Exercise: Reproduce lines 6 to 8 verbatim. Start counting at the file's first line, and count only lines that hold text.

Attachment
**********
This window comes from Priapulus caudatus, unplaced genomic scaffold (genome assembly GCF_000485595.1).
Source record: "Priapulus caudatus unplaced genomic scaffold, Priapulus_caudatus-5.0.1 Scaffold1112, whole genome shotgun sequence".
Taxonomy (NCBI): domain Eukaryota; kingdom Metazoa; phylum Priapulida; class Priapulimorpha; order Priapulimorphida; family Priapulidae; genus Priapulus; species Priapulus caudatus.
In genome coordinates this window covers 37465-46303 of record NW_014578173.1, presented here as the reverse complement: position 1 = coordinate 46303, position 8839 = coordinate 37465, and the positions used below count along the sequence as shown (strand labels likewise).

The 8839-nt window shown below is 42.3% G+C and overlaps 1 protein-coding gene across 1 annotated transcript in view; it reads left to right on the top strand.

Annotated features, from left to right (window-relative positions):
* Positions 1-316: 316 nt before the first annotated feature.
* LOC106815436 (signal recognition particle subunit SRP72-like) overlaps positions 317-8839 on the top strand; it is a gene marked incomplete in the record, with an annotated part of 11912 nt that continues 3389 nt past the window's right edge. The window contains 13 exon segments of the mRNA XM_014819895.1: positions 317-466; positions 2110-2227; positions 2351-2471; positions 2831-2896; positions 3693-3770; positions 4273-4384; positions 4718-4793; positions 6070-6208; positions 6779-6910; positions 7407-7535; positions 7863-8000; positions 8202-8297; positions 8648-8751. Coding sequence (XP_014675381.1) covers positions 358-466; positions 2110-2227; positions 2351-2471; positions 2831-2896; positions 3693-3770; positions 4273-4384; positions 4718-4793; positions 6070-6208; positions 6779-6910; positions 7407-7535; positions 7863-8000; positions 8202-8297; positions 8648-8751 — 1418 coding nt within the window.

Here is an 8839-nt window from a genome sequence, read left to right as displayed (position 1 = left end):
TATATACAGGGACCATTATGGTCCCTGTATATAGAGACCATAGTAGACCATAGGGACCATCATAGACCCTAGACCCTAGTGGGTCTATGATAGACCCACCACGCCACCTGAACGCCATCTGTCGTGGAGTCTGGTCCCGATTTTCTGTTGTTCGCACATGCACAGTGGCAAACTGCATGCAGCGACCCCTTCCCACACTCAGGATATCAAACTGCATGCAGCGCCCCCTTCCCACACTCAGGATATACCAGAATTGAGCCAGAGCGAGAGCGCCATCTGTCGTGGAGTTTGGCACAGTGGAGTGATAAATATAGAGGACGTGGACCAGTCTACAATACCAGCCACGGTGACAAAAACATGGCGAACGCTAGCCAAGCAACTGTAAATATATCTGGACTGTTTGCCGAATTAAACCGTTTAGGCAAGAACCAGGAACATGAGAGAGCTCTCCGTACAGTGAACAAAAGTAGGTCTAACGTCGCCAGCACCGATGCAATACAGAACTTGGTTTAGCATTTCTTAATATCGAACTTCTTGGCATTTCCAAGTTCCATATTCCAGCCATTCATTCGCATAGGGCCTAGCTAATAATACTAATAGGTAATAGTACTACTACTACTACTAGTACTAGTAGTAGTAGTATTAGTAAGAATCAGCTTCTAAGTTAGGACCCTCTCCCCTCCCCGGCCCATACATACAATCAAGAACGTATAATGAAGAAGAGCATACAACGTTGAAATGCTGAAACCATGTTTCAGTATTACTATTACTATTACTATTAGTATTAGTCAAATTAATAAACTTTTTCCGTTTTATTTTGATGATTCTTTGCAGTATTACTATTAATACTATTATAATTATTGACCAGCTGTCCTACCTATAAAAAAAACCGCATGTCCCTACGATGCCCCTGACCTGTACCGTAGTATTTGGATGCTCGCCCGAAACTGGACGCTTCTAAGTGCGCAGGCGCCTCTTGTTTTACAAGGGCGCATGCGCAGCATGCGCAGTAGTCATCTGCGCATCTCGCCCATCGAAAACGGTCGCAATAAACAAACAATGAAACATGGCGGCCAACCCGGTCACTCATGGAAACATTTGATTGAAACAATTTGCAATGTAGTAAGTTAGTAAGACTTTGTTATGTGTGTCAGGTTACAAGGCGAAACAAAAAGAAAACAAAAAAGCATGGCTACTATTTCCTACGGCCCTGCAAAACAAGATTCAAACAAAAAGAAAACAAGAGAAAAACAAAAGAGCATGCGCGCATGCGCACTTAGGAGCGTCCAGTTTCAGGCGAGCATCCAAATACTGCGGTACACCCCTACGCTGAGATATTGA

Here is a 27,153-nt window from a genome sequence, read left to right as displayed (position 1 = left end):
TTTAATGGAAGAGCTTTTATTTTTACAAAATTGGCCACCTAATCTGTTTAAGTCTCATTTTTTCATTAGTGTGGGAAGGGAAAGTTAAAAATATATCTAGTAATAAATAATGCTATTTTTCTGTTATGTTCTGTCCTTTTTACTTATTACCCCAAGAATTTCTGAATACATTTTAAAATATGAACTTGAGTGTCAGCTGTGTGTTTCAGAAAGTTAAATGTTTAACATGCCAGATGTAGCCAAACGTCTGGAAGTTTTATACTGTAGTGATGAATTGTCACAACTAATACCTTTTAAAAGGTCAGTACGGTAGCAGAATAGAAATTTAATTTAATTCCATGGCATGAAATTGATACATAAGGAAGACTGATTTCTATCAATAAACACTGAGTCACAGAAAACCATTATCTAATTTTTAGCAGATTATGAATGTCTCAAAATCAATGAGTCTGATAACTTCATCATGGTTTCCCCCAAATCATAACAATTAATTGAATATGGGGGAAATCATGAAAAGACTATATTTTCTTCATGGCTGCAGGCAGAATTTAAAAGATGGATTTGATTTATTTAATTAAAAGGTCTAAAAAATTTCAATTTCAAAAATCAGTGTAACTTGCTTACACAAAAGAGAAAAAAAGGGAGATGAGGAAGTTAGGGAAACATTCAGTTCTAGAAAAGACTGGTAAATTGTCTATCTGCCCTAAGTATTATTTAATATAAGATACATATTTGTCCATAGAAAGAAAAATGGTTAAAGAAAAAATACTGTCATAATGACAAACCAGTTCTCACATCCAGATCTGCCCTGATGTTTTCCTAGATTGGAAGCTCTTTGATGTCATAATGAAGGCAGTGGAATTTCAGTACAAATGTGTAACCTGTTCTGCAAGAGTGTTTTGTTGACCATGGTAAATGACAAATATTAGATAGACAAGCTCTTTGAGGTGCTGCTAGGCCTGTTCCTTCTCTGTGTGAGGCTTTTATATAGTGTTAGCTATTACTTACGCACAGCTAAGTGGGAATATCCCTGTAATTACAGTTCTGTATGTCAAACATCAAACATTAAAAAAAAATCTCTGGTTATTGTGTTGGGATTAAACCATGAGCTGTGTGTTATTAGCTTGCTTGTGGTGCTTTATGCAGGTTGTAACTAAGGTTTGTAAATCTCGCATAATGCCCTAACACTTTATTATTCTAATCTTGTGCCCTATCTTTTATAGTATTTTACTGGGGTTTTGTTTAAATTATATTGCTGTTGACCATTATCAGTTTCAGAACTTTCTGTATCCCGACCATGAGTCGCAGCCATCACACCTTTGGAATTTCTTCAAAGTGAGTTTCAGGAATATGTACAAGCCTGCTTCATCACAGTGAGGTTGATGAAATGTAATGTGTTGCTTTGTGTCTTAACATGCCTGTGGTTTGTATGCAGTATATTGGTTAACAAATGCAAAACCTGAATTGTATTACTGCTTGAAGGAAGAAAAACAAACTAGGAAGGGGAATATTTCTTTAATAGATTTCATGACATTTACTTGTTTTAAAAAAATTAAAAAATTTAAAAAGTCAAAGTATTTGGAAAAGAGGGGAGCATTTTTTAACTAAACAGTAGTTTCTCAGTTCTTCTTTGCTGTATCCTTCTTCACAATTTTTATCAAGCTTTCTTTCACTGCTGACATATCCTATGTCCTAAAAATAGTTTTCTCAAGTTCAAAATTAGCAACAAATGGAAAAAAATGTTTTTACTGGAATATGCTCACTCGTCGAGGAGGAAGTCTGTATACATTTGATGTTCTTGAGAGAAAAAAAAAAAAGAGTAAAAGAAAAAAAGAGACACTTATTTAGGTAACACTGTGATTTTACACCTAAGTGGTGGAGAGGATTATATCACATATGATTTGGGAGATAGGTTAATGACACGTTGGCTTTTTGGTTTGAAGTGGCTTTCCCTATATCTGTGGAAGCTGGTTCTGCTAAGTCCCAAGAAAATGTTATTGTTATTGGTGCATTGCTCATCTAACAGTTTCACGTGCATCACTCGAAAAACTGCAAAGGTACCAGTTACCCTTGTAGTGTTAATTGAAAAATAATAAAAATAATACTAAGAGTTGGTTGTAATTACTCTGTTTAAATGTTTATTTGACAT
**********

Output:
Annotated features, from left to right (window-relative positions):
* Positions 1-316: 316 nt before the first annotated feature.
* LOC106815436 (signal recognition particle subunit SRP72-like) overlaps positions 317-8839 on the top strand; it is a gene marked incomplete in the record, with an annotated part of 11912 nt that continues 3389 nt past the window's right edge. The window contains 13 exon segments of the mRNA XM_014819895.1: positions 317-466; positions 2110-2227; positions 2351-2471; positions 2831-2896; positions 3693-3770; positions 4273-4384; positions 4718-4793; positions 6070-6208; positions 6779-6910; positions 7407-7535; positions 7863-8000; positions 8202-8297; positions 8648-8751. Coding sequence (XP_014675381.1) covers positions 358-466; positions 2110-2227; positions 2351-2471; positions 2831-2896; positions 3693-3770; positions 4273-4384; positions 4718-4793; positions 6070-6208; positions 6779-6910; positions 7407-7535; positions 7863-8000; positions 8202-8297; positions 8648-8751 — 1418 coding nt within the window.